“The CPUC authorized SJWC to establish [Mandatory Conservation Revenue Adjustment Memorandum Account] MCRAMA to track the revenue impact of mandatory conservation upon SJWC’s quantity revenue resulting from mandatory conservation instituted by the State of California and Santa Clara Valley Water District. As directed by the CPUC’s Water Division, the increase will be recovered via a surcharge on the existing quantity rate for a period of 12-months from the date of the CPUC approval.”
In this example, CPUC asked SJWC to institute a surcharge, and SJWC filed an application with CPUC for authorization. There is no reason for CPUC to refuse this, which makes the whole process inefficient. Since the imposition of this surcharge is guaranteed, it is inefficient for the companies to formally go through this charade.
An analysis of the General Rate Case increase application 15-01-002 reveals that the rate increase is used to replace the aging SJWC’s systems and facilities. “SJWC is proposing this rate increase due to escalating operating expenses related to water quality and safety requirements, as well as significant system infrastructure replacement requirements as the water system ages over the next several years.”
As mentioned before, SJWC’s net income has gone up by 132% from $22 million to $51 million between 2012-14.
As a responsible customer, I do not have issues paying for required rate increases. What I fail to understand is how much of this increased revenue will feed into SJWC’s profits and how much will go to fix the infrastructure issues previously mentioned.
For that matter, why are the operating margins not lowered to fix the issues mentioned without passing the buck to the customer? If SJWC was a nonprofit organization, the operating margins could be lower and a rate increase request such as this would never be viewed with suspicion.
I attended a meeting with SJWC’s officials on May 28 in San Jose concerning the drought surcharges. It was a perfunctory meeting as SJWC merely went through the CPUC process. Neither did the representatives record the conversation, nor were there any notes. As a result, no transcript was produced. To even suggest a 100-200% surcharge simply indicates to me that SJWC’s interest is not water conservation, but revenue generation.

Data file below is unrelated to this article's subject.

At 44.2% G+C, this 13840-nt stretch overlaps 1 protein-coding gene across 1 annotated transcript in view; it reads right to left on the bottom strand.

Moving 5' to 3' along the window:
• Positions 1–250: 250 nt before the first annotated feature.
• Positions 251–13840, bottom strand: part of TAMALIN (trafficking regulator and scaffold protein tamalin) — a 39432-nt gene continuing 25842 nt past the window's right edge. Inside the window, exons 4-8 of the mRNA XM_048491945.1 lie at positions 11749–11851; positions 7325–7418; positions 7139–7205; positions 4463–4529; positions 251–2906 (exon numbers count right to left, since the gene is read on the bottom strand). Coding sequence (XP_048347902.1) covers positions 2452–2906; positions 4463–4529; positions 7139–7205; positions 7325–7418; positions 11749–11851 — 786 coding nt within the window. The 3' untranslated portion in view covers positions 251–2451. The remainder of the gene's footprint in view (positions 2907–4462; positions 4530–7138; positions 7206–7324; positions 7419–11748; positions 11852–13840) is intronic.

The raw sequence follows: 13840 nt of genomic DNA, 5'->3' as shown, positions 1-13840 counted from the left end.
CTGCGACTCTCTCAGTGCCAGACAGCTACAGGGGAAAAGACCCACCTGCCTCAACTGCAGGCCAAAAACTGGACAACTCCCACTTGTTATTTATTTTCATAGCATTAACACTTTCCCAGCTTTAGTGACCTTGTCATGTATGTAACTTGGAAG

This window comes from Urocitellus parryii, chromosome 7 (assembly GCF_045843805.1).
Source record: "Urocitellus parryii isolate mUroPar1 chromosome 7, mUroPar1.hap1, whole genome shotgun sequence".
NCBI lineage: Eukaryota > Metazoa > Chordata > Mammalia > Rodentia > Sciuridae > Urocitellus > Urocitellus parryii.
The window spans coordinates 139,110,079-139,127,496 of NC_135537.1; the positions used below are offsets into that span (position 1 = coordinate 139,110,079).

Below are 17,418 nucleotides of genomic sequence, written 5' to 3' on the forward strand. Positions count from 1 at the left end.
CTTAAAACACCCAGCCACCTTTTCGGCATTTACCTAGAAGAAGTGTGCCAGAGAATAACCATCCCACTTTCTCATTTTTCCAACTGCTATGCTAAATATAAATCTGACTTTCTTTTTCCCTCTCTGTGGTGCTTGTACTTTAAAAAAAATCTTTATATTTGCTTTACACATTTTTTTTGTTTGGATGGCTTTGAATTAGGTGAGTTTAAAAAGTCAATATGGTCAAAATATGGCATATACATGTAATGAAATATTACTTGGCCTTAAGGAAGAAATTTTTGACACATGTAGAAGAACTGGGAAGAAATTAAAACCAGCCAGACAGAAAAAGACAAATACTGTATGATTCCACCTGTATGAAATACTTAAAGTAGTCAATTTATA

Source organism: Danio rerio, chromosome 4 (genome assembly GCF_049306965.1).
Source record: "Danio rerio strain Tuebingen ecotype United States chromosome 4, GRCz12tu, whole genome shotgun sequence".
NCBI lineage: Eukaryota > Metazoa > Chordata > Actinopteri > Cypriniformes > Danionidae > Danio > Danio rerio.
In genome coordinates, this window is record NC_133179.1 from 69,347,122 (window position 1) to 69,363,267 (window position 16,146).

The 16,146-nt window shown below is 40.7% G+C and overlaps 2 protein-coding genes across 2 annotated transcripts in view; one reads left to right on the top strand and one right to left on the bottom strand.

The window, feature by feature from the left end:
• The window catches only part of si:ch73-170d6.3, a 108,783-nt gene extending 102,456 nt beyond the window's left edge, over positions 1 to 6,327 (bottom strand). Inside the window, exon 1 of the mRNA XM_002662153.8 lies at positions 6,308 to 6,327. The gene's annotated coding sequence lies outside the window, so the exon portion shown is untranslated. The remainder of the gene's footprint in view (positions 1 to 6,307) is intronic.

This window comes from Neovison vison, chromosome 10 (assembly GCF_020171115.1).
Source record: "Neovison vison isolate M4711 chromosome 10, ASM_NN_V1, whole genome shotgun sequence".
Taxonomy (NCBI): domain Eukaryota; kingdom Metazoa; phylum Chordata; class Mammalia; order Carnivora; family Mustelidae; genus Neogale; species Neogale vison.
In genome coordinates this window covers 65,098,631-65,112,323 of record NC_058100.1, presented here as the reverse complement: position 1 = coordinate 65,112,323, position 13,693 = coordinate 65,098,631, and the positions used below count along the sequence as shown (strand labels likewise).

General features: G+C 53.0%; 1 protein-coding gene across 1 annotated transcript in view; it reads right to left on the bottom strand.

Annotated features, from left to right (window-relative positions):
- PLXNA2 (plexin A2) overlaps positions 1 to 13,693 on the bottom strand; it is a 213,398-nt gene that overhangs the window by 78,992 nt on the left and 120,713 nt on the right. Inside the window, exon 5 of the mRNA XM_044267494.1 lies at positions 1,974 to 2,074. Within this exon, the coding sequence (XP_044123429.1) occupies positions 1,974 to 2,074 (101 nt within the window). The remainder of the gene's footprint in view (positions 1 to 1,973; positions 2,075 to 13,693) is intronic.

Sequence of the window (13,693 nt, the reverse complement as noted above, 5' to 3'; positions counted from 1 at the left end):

Any problem can be fixed if we put our minds to it. Let me explore a couple of ways by which we can improve this specific situation.
Is there a need for two sets of organizations, one that is profit-driven, publicly traded and answerable to Wall Street, while the other is a government entity—overseeing the profit-oriented company—with the primary interest of fairness and protecting consumers? Can we not have one organization that runs in a transparent manner and sets its rates based on the actual cost of procuring and distributing the resource, as well as taking into account its operating costs? It is likely that such an outfit may turn out to be a government entity. A segment of the population will shoot down this idea by stating that this is another way of promoting big government and the inefficiencies that come with it.
What about giving customers the freedom to choose their utility provider? After all, with fixed distribution costs, one can argue that customers should have the choice to play in the free market of producing and procuring the resource. The other segment of the population will shoot down this proposal, arguing that water, natural gas and electricity are essential resources that cannot be given over to complete privatization. I am sure there are many other alternatives, but it would require strong political will to fix this issue.
The current situation can be summed up by the adage: “One foot here, another foot there … on a road to nowhere.” For now, we are stuck with the flawed system of profit-oriented regulated monopolies.
The views expressed in this article are the author’s own and do not necessarily reflect Fair Observer’s editorial policy.